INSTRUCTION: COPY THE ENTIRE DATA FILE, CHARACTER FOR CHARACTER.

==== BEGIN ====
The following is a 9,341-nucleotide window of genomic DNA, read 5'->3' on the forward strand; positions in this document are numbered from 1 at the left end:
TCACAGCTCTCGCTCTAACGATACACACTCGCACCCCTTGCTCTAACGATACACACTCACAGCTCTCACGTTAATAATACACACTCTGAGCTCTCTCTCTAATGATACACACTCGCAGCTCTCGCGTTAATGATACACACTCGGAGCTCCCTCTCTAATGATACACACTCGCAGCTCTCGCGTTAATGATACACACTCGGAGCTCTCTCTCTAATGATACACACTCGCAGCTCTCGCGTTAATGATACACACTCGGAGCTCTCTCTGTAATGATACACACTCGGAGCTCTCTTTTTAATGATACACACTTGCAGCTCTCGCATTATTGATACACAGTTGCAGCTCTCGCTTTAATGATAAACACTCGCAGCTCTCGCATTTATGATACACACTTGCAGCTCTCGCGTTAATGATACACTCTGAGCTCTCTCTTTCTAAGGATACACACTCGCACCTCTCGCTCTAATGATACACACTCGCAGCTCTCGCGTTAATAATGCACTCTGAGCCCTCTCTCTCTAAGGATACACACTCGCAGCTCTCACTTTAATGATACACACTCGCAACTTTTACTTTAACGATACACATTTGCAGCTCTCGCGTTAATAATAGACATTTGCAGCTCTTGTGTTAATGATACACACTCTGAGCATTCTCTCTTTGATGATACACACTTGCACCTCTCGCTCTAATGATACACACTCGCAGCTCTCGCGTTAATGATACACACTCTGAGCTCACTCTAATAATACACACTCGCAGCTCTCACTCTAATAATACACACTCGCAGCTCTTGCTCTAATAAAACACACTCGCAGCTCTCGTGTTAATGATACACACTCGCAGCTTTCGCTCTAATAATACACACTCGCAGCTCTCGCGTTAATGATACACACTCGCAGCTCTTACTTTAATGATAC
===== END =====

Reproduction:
The following is a 9,341-nucleotide window of genomic DNA, read 5'->3' on the forward strand; positions in this document are numbered from 1 at the left end:
TCACAGCTCTCGCTCTAACGATACACACTCGCACCCCTTGCTCTAACGATACACACTCACAGCTCTCACGTTAATAATACACACTCTGAGCTCTCTCTCTAATGATACACACTCGCAGCTCTCGCGTTAATGATACACACTCGGAGCTCCCTCTCTAATGATACACACTCGCAGCTCTCGCGTTAATGATACACACTCGGAGCTCTCTCTCTAATGATACACACTCGCAGCTCTCGCGTTAATGATACACACTCGGAGCTCTCTCTGTAATGATACACACTCGGAGCTCTCTTTTTAATGATACACACTTGCAGCTCTCGCATTATTGATACACAGTTGCAGCTCTCGCTTTAATGATAAACACTCGCAGCTCTCGCATTTATGATACACACTTGCAGCTCTCGCGTTAATGATACACTCTGAGCTCTCTCTTTCTAAGGATACACACTCGCACCTCTCGCTCTAATGATACACACTCGCAGCTCTCGCGTTAATAATGCACTCTGAGCCCTCTCTCTCTAAGGATACACACTCGCAGCTCTCACTTTAATGATACACACTCGCAACTTTTACTTTAACGATACACATTTGCAGCTCTCGCGTTAATAATAGACATTTGCAGCTCTTGTGTTAATGATACACACTCTGAGCATTCTCTCTTTGATGATACACACTTGCACCTCTCGCTCTAATGATACACACTCGCAGCTCTCGCGTTAATGATACACACTCTGAGCTCACTCTAATAATACACACTCGCAGCTCTCACTCTAATAATACACACTCGCAGCTCTTGCTCTAATAAAACACACTCGCAGCTCTCGTGTTAATGATACACACTCGCAGCTTTCGCTCTAATAATACACACTCGCAGCTCTCGCGTTAATGATACACACTCGCAGCTCTTACTTTAATGATAC